Popcorn is also used in the un/frozen blocks of soft chum either ground up into tiny pieces and infused with eau de chum thereby (F&T), or whole popcorn, mixed in and left to infuse of its own accord.  The ground up popcorn is thought to carry the oil further on the surface and is apparently taken by storm petrels; it also has the advantage of attracting fewer gulls in this form if that’s what’s needed (see below).  The intact popcorn also carries oil but less of it, is not taken by stormies but does attract gulls and several folk also mentioned that the pale floating grains help show up where the oil trail is lying when routing the boat back along existing oil trails, and in both finding and pointing out birds feeding along the trail.  Rice bubbles and cornflakes have also been used but both seem to float below the surface film and drift less quickly than oil, get separated from the slick and so scatter the birds.  Note that there are some who feel that any of these floating additives are not great for seabirds to eat, especially processed popcorn. 

 

F&T highly recommend using a grinder to make soft chum.  The exact details of the grinder are not given but heavy duty manual or motorized machines are available from the USA where it seems that there is a whole chum-based micro-industry – see for instance http://www.chum-grinders.com/ or http://www.castnetworld.com/fishchumholders.html .  I think that these are just big meat grinders in truth so anything that’s used to make minced meat would do the trick I suspect. 

 

Hard chum – a whole battery of fairly sordid things have been trailed behind boats in the name of slicking.  Dead fish, especially large oily fishes which have been filleted, or just the heads, have been used with success.  But there were also mentions of punctured sausages, beef suet, a rotting cabbage (not so stupid – see below) and a dead fulmar (well they are very oily and stinky…).  One person mentioned following the slick from a dead Cuvier’s Beaked Whale.  The key point though is that hard chum generally work best when the boat is steaming so that small chunks of chum get washed off and sit in the wake; not so good when the boat is at rest.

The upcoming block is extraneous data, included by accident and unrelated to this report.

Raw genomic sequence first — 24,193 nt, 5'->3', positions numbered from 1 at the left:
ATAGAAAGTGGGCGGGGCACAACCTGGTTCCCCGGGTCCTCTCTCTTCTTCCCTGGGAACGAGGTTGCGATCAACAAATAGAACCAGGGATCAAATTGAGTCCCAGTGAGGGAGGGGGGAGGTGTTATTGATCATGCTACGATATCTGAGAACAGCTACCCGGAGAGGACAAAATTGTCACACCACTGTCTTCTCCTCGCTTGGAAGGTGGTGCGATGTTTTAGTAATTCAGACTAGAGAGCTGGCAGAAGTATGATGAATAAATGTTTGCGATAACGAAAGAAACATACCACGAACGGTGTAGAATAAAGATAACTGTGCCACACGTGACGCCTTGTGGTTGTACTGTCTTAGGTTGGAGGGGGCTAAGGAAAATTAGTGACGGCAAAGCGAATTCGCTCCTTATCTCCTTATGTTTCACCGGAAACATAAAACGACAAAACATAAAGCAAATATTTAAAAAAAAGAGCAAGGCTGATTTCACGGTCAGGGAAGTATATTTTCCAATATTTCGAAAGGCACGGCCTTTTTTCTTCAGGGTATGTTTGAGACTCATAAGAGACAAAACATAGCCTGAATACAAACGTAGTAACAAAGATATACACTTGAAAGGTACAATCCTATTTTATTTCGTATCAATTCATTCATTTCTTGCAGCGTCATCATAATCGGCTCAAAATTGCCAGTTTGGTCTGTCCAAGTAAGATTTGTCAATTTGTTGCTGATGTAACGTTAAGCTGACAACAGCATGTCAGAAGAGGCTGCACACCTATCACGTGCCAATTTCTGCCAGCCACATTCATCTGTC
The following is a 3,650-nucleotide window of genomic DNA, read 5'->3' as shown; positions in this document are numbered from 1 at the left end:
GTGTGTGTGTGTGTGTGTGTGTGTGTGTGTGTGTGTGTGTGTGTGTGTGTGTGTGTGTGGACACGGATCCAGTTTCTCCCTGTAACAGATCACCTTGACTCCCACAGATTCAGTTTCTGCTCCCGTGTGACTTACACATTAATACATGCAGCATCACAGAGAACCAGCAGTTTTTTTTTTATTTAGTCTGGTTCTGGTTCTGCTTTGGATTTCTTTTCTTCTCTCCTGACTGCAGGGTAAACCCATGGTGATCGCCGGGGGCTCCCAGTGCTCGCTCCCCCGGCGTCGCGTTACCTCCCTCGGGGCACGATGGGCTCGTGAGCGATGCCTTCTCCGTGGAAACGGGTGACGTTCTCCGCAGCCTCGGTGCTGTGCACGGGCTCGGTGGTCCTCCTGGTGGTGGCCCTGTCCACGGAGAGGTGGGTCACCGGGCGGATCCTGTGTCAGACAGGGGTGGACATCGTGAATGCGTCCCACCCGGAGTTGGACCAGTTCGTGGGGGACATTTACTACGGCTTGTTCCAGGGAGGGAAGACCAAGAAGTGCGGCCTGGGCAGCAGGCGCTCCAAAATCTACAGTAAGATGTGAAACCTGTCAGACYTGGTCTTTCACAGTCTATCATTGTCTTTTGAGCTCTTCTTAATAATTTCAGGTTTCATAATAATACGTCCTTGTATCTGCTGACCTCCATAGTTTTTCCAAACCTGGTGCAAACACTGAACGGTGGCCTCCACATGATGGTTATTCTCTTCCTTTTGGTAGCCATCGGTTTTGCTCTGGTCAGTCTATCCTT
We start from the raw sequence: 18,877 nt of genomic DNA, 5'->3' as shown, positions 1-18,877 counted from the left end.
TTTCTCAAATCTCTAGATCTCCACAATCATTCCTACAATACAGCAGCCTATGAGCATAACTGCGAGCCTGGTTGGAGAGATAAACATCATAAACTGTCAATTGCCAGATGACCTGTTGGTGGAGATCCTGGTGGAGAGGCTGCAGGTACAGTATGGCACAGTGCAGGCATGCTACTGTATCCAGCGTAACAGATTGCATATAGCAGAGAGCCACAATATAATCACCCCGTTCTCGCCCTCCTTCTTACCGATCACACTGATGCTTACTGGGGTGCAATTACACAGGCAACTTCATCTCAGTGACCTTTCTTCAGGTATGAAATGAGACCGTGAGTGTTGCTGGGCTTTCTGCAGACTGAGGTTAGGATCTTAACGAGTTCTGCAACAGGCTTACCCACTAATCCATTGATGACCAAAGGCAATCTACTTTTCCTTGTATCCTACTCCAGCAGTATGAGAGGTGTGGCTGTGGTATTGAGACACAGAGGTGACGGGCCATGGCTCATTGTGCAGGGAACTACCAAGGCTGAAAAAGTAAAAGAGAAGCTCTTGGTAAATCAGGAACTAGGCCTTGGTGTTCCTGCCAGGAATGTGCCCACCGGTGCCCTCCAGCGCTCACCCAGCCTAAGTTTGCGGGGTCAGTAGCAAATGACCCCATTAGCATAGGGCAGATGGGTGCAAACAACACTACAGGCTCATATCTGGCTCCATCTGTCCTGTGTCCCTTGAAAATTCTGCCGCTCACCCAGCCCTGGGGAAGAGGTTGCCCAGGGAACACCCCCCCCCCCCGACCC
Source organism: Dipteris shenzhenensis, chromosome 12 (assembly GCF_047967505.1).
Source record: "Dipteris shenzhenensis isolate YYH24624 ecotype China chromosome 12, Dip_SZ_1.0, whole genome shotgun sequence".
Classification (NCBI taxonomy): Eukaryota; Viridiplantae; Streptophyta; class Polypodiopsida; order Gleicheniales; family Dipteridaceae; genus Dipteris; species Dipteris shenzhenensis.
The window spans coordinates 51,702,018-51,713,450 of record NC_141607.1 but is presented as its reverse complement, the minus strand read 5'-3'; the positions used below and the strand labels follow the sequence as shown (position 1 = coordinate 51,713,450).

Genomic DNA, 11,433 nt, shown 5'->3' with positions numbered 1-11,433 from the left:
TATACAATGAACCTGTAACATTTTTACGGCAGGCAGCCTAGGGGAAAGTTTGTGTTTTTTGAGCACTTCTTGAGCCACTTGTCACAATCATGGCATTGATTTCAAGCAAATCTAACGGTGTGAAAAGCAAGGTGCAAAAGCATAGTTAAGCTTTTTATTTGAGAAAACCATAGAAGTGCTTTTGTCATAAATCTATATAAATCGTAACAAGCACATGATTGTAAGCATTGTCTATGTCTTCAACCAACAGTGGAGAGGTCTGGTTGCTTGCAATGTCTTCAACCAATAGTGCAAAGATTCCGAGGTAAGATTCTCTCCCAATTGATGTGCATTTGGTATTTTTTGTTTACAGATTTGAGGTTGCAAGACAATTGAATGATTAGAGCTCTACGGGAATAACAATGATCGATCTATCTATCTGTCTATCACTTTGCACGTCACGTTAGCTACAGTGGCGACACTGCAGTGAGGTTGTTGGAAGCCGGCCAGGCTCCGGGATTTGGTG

There were also the comments that laying trails only work in fairly calm sea conditions with light breezes that will carry the scent but not so rough that the oil slick gets dispersed too quickly before the birds get close enough.  Note also you might have to wait 15-30 minutes before the first birds come gliding up the driftline. 

 

 

Feeding birds

 

Food is generally used to bring birds closer in to the boat for closer and longer viewing – the holding of birds as an attractant in themselves is treated below.

 

Feeding of seabirds has been done in many, many different ways but mostly as some form of soft chum either thrown over the side or in mesh bags, wire mesh boxes etc.  There are also the opportunistic approaches of other food sources such as trawlers or bait balls which are not covered here.

 

The main recent advance in this regard has been the use of soft chum frozen into blocks.  This idea is mostly credited to Hadoram Shirihai and the most recent recipes used in the Pacific, and with further recommendations, are helpfully posted on Tony Pym’s website.  However, a couple of people told me that shark divers have been using these frozen blocks for a very long time and they know them as “Chumsicles” (I was also told that chum is known as rubby-dubby by some shark fishers).  The advantage of feeding with frozen blocks is that they can be made up so that they float so the food stays on the surface (most fish meat will quickly sink out of sight in sea water) and that the food will be gently dispersed over a period of time as the block defrosts.  Birds can also feed directly off the chumsicle too, holding them close to the boat yet longer.

 

The key point here seems to be to ensure that there is a very large amount of freshwater used in the recipe in order to guarantee that the block will actually float when flung over the side.  Several people reported that their lovingly made beautiful chumsicle simply sank like a stone into the depths much to their dismay.  If fish dust and oil are used in the recipe then the chumsicle is quite light in itself and 25-30% water is fine but if pieces of fish and meal are used then there needs to be 50% freshwater plus 50% meal/pieces and oil to guarantee a floater.  It was also pointed out that freshwater is less dense than seawater so do use fresh.  10-12 kilo blocks are recommended.  The other point to think about before making the blocks is exactly how they will be carried onto the boat.  Shaping them to fit into you cooler box is recommended!  Also bag up and separate blocks in the cool box else they might all freeze together and then require hacking up on deck. 

 

One other advantage of these blocks is that they are simple to use, less messy and smelly, and this can be helpful with certain boat owners who are not used to birders and their chums.  To mention here also that a tarpaulin draped over the working area helps, and do take a pair of long arm rubber gloves to keep hands clean and so quickly free to grab the binocs.